The Open Government 2010 Un-Conference was held in Wellington last week.
The event attracted little media attention, but it is apparent that new technology will play a major role in delivering honest and open government. The website says:
A central component is the role that emerging technologies such as infrastructure, cloud computing, Web 2.0, open data and information transparency, can play. It also encompasses issues of policy development and governance, the development of human capital, and the utilisation and understanding of the role of social media. In short how does a "services orientated" and "open" government actually function?
As he promoted the event, panellist David Farrar of Kiwiblog was receiving ideas to make government more open, and I am sure he will use his influence with the National Party Government he is associated with. His many readers were already coming up with ideas of their own, and in recent times, we have seen more openness from our government.
Now, you may recall the Expensegate saga from Britain last year, which featured many MPs and ministers making the most dubious claims.
New Zealand has just had its own Expensegate, an event prompted by Prime Minister John Key agreeing to a media request to open up the expenses claims of MPs and ministers dating back several years.
Though no-one here claimed for moats and duck ponds, we did see several former ministers being demoted for some appalling trougher.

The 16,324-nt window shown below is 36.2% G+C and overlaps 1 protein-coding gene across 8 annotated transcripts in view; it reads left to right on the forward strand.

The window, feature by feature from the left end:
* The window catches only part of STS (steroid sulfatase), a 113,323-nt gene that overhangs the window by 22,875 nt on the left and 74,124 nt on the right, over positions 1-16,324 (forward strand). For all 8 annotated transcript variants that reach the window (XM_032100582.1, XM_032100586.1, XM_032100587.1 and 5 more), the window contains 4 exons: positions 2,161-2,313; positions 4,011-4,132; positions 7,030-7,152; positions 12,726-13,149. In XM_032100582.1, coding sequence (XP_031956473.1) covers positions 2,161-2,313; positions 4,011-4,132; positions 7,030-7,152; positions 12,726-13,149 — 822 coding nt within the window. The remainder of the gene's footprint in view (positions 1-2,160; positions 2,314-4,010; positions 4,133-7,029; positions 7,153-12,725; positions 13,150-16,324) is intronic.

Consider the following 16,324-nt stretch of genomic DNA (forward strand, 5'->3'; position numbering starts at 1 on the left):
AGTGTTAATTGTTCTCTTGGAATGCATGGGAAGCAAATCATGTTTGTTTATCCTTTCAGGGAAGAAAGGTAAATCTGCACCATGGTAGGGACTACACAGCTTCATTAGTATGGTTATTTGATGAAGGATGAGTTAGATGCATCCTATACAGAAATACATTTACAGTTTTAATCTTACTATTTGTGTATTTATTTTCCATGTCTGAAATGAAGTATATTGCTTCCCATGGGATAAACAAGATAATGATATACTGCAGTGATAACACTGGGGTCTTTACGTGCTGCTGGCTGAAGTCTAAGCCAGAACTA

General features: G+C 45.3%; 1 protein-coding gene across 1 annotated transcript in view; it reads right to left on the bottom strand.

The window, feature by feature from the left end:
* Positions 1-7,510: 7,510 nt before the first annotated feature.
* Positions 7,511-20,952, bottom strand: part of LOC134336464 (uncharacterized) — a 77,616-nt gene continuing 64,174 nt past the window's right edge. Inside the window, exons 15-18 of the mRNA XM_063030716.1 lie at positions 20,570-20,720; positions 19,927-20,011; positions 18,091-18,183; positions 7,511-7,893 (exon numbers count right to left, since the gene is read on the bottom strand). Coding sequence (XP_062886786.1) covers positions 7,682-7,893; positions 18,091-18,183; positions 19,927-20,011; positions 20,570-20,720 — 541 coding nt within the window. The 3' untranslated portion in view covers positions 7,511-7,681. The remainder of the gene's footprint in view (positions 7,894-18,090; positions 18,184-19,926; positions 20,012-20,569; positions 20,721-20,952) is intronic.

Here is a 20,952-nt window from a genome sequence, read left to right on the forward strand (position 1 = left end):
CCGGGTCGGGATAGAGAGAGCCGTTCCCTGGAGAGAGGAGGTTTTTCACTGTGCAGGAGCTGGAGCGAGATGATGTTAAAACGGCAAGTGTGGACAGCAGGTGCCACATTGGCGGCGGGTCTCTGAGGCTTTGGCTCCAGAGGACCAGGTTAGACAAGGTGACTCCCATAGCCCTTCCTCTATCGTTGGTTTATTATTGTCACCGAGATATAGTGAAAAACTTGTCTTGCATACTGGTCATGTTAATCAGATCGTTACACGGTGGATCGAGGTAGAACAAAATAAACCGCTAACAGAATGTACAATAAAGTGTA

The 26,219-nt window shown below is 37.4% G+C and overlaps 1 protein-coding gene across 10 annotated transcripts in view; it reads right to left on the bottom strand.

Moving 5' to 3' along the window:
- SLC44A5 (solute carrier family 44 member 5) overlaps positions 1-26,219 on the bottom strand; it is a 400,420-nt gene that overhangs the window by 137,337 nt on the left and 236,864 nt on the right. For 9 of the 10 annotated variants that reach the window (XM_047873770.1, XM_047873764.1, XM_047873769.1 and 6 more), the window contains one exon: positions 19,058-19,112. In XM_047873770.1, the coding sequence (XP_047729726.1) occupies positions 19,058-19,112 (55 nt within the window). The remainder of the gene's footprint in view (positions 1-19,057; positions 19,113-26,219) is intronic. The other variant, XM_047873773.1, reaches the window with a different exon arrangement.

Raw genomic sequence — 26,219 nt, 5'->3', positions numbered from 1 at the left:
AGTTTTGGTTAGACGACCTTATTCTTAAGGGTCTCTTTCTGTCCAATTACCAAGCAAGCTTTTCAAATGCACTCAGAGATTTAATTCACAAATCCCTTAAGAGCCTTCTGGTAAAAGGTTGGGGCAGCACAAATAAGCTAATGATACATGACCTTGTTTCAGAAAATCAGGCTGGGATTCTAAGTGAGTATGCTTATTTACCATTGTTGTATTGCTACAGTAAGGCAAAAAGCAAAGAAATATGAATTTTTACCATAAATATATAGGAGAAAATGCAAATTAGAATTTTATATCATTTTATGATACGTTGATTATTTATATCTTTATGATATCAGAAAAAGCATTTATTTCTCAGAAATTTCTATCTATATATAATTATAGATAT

This country often follows Britain, and so just as the Guardian newspaper enlisted its readers to analyse the many thousands of documents, Fairfax New Zealand performed a similar "crowdsourcing" experiment to much success.
Thus, we discovered the current trade minister likes a few drinks from the mini-bar after a conference and one former Labour minister enjoys massages and bought flowers for his boyfriend.
Britain has just released more expense claims and the Guardian again repeated its exercise. But knowing their claims will make the papers, it seems British MPs are now better behaved.
For similar reasons, the New Zealand Government has just announced it will similarly also publish the expenses of the governor general.
Back in Britain, its new government has just launched COINS — a huge database showing how public money is spent and where it comes from. A new government website also aims to enlist public support and advice for future cost-cutting. And now we see British deputy PM Nick Clegg launching a website to help voters tell him which laws they would like dropped or changed.
Based on the way we still follow Mother Britain, I am sure such developments will soon find their way to New Zealand.
It might not yet be the Government 2.0 that some people talk about, but we can see how technology will help keep the bastards open, prudent and honest.